Mandatory Vaccinations?

Ideas and Issues
Facebooktwitterredditpinterestlinkedinmail

June 20, 2021

Pearl River    

The 40th annual Local 100 leadership conference was held on Zoom for the second year.  The one area where the delegates were unanimous was in their resolve to never have another conference on Zoom, but to meet in person next year in Houston or just about anywhere.

Past the reports on the year’s activity and upcoming bargaining, the main subject was reviewing the new OSHA standards for healthcare facilities.  Local 100 has members that work in nursing homes and assisted-living facilities for the differently able who, along with hospital workers, are among the 10% of American workers that OSHA designed the rules to protect.

We had two objectives in this discussion.  One was preparing the leadership to bargain with employers on how to implement the new rules.  The other was to prepare other leaders in units not specifically covered by these new regulations to demand similar coverage from their employers.

The rules themselves finally put some teeth around work safety that OSHA ignored throughout the 2020 stage of the pandemic.  Now, PPE is mandatory. Paid time off to get vaccinations is required.  Paid time for positive Covid-19 quarantine is included.  Isolation or remote work for workers and social distancing are all part of the package.  We also believe that the same opportunity exists to negotiate incentives for testing and vaccinations for our workers.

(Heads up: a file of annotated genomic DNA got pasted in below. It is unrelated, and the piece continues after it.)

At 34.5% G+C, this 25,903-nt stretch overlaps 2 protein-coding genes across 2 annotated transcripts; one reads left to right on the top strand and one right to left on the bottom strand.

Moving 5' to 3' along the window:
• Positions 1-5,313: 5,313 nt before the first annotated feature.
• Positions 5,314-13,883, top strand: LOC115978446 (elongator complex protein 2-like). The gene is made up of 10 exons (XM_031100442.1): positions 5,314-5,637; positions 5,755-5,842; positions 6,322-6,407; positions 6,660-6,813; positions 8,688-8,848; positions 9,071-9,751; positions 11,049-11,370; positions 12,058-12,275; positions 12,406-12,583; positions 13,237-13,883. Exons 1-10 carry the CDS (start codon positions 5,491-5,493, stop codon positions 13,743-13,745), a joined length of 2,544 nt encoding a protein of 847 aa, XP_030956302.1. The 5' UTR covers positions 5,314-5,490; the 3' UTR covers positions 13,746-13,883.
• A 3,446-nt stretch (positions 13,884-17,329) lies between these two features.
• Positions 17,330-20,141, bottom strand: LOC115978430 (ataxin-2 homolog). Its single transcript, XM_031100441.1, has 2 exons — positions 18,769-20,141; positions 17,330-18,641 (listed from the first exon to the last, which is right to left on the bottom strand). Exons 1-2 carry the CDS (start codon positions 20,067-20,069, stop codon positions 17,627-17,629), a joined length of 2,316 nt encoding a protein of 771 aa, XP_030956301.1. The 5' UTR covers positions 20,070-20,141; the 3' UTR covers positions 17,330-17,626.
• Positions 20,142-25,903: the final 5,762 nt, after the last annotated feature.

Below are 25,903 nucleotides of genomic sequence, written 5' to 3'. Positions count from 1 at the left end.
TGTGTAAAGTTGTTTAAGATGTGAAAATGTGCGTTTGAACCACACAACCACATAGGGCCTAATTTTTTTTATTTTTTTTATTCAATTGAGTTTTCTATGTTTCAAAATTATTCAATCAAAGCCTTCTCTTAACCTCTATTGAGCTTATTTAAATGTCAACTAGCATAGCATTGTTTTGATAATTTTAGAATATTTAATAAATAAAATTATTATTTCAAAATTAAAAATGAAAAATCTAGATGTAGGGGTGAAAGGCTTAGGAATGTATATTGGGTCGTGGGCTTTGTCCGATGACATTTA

The harder issue may be getting consensus from our members on vaccinations.  The rate in our Head Start facilities is below 40% from the reports.  One of our nursing homes has gotten to 90% vaccination rates, but others are lagging at less than 50% for the workers, even as the clients’ rates have now passed 80%.

Nursing homes have been a flashpoint in the pandemic for death and disease.  We warned our leaders that employers can make vaccinations mandatory, so we needed to get to the table with management and try to negotiate a program of incentives along with buying time over the summer to try to get as many of our members the shots as we can, before the hammer comes down.

The leaders were vocal and articulate in arguing that workers needed to get the vaccines.  One steward had been laid low by the virus, was out of work for five weeks, and was still feeling in the effects.  They all believed vaccinations should be mandatory in schools, Head Start, and healthcare.  In short, the leaders were there 100%, but the numbers don’t lie, and the workers were voting with their feet at half or less that rate.  The challenge was clear, but the question was equally plain.  Could the leaders actually lead, cajole, and persuade their co-workers to get the shots finally for their own safety, their clients’ safety, and the community’s?  Furthermore, could they make it happen before managers made it mandatory and their co-workers lost their jobs?

After the session, we found that the United Kingdom has mandated vaccines for nursing home workers.  It’s coming.  Hopefully, this leadership conference got us ahead of the train, but the whistle is blowing, and it’ll be a race to the station.